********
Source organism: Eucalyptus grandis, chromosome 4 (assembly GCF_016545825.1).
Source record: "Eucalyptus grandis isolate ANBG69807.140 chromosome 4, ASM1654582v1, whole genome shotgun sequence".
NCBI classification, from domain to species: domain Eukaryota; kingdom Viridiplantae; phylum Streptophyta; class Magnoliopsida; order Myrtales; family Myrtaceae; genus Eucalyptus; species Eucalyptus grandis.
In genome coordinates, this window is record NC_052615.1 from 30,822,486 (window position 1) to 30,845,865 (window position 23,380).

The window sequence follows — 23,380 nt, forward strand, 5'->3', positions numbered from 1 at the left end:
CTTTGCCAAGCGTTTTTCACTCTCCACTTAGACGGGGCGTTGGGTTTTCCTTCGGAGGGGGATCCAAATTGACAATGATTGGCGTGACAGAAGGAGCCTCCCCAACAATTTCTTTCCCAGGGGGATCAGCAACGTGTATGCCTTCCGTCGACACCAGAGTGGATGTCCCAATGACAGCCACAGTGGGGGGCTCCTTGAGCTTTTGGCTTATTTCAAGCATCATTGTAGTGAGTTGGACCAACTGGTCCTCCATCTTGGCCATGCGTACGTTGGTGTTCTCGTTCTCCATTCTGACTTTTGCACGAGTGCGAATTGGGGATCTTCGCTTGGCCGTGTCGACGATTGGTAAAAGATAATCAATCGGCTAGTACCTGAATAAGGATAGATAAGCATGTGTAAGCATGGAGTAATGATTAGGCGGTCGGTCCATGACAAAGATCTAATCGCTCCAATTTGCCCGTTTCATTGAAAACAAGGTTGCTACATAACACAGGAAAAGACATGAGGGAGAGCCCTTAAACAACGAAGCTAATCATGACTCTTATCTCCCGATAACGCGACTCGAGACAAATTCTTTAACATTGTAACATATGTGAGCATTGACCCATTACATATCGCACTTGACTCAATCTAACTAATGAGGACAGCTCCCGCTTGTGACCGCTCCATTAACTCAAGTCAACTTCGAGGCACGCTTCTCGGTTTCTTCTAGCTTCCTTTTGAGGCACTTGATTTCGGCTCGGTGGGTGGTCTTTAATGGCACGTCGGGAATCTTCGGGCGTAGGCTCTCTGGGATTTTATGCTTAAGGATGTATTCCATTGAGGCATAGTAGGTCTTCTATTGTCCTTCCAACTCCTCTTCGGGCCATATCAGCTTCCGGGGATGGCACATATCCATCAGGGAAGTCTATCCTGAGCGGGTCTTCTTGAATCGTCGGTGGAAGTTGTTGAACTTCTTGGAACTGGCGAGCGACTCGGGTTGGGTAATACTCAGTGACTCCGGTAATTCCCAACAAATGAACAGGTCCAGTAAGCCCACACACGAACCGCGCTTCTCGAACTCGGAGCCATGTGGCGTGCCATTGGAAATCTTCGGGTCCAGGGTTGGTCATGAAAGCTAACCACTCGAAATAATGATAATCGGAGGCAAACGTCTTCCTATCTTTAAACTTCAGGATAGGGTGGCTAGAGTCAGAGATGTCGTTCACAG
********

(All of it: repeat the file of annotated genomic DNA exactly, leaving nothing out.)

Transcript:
Source organism: Eucalyptus grandis, chromosome 4 (assembly GCF_016545825.1).
Source record: "Eucalyptus grandis isolate ANBG69807.140 chromosome 4, ASM1654582v1, whole genome shotgun sequence".
NCBI classification, from domain to species: domain Eukaryota; kingdom Viridiplantae; phylum Streptophyta; class Magnoliopsida; order Myrtales; family Myrtaceae; genus Eucalyptus; species Eucalyptus grandis.
In genome coordinates, this window is record NC_052615.1 from 30,822,486 (window position 1) to 30,845,865 (window position 23,380).

The window sequence follows — 23,380 nt, forward strand, 5'->3', positions numbered from 1 at the left end:
CTTTGCCAAGCGTTTTTCACTCTCCACTTAGACGGGGCGTTGGGTTTTCCTTCGGAGGGGGATCCAAATTGACAATGATTGGCGTGACAGAAGGAGCCTCCCCAACAATTTCTTTCCCAGGGGGATCAGCAACGTGTATGCCTTCCGTCGACACCAGAGTGGATGTCCCAATGACAGCCACAGTGGGGGGCTCCTTGAGCTTTTGGCTTATTTCAAGCATCATTGTAGTGAGTTGGACCAACTGGTCCTCCATCTTGGCCATGCGTACGTTGGTGTTCTCGTTCTCCATTCTGACTTTTGCACGAGTGCGAATTGGGGATCTTCGCTTGGCCGTGTCGACGATTGGTAAAAGATAATCAATCGGCTAGTACCTGAATAAGGATAGATAAGCATGTGTAAGCATGGAGTAATGATTAGGCGGTCGGTCCATGACAAAGATCTAATCGCTCCAATTTGCCCGTTTCATTGAAAACAAGGTTGCTACATAACACAGGAAAAGACATGAGGGAGAGCCCTTAAACAACGAAGCTAATCATGACTCTTATCTCCCGATAACGCGACTCGAGACAAATTCTTTAACATTGTAACATATGTGAGCATTGACCCATTACATATCGCACTTGACTCAATCTAACTAATGAGGACAGCTCCCGCTTGTGACCGCTCCATTAACTCAAGTCAACTTCGAGGCACGCTTCTCGGTTTCTTCTAGCTTCCTTTTGAGGCACTTGATTTCGGCTCGGTGGGTGGTCTTTAATGGCACGTCGGGAATCTTCGGGCGTAGGCTCTCTGGGATTTTATGCTTAAGGATGTATTCCATTGAGGCATAGTAGGTCTTCTATTGTCCTTCCAACTCCTCTTCGGGCCATATCAGCTTCCGGGGATGGCACATATCCATCAGGGAAGTCTATCCTGAGCGGGTCTTCTTGAATCGTCGGTGGAAGTTGTTGAACTTCTTGGAACTGGCGAGCGACTCGGGTTGGGTAATACTCAGTGACTCCGGTAATTCCCAACAAATGAACAGGTCCAGTAAGCCCACACACGAACCGCGCTTCTCGAACTCGGAGCCATGTGGCGTGCCATTGGAAATCTTCGGGTCCAGGGTTGGTCATGAAAGCTAACCACTCGAAATAATGATAATCGGAGGCAAACGTCTTCCTATCTTTAAACTTCAGGATAGGGTGGCTAGAGTCAGAGATGTCGTTCACAG